Of course, reporting information about economic events regardless of when the cash transactions that support those events happen is called accrual accounting. It isn’t book-cooking, isn’t unethical, isn’t immoral, and happens to be, well, good business. It is also, as I would assume the vast majority of the (allegedly) pro-business Republican Party must know, the standard practice of virtually all of the people (sorry, corporations…I was listening to Mitt Romney just now) in the Fortune 500…as well as all major health insurance firms.
It has been carved onto tombs, in the catacombs, and on headstones for more than 1,000 years. And just as it is a simple matter to draw a rudimentary fish symbol, and “x” drawn for an English speaking audience has been a clear indication for more than 500 years that the person making the mark was a Christian.
And if A&E doesn’t need my viewing to be profitable, then it shouldn’t program to my taste. But fans of A&E and Duck Dynasty should stop demanding that I not express my free speech. My feelings about the consequences attendant to fundamentalist religion and its expression are every bit my right to express as Robertson’s feelings. And I have every bit the same right to tell A&E I won’t watch their programs as the fans of Duck Dynasty have to defend their favorite character. I don’t like or agree with the sentiments expressed on that show, and by the patriarch of that show in other forums. As a consequence, I will encourage others I know not to patronize the network.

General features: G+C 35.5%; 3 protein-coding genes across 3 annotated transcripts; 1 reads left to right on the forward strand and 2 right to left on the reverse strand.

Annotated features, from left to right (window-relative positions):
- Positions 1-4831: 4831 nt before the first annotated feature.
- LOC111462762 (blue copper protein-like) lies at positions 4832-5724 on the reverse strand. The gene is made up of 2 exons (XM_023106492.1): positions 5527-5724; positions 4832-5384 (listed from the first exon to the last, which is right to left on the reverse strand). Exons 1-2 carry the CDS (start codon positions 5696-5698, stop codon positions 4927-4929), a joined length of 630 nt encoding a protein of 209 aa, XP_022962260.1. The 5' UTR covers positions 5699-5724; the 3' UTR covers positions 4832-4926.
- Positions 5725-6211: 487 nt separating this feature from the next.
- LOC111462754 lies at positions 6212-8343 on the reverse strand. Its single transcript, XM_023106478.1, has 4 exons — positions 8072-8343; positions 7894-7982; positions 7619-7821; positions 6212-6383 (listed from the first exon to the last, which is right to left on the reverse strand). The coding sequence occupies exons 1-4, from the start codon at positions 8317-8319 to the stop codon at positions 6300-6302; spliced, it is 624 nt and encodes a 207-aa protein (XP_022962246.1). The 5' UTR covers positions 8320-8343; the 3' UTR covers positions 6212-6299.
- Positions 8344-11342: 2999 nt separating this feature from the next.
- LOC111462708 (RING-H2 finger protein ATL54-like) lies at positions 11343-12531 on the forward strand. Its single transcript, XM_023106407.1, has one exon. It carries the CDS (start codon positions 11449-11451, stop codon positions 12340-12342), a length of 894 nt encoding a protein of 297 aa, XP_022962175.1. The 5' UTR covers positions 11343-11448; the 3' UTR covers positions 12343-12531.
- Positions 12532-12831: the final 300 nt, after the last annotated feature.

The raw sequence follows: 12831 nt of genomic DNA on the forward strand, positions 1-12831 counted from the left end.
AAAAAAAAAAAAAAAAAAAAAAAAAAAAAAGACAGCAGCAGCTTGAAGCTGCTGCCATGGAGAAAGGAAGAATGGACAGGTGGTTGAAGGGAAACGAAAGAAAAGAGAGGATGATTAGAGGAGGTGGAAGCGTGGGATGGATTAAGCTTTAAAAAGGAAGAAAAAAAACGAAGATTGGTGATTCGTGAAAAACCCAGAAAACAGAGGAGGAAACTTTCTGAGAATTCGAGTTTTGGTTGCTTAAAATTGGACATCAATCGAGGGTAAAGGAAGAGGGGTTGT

In Tolkien, these filmmakers were given a treasure-trove of story-telling; action, adventure, poetry, allegory. As Peter Beagle wrote, Tolkien gave “our most common nightmares, daydreams, and twilight fancies…a place to live, a green alternative to each day’s madness here in a poisoned world.”
With The Desolation of Smaug, Peter Jackson has given us back to the poisoned world, and embraced again the madness of violence for the sake of blood, explosions for the sake of fire, and technology for the sake of profit.
Woven into far too much of our Memorial Day celebrations is a thread celebrating the act of violence and the path to war. Paired with the fundamental human need to test ones self against a greater challenge, the celebration of war and violence uplifts the mindset that they are fundamentally good. Memorial Day is important in that we remember the sacrifice, by those who served and their families.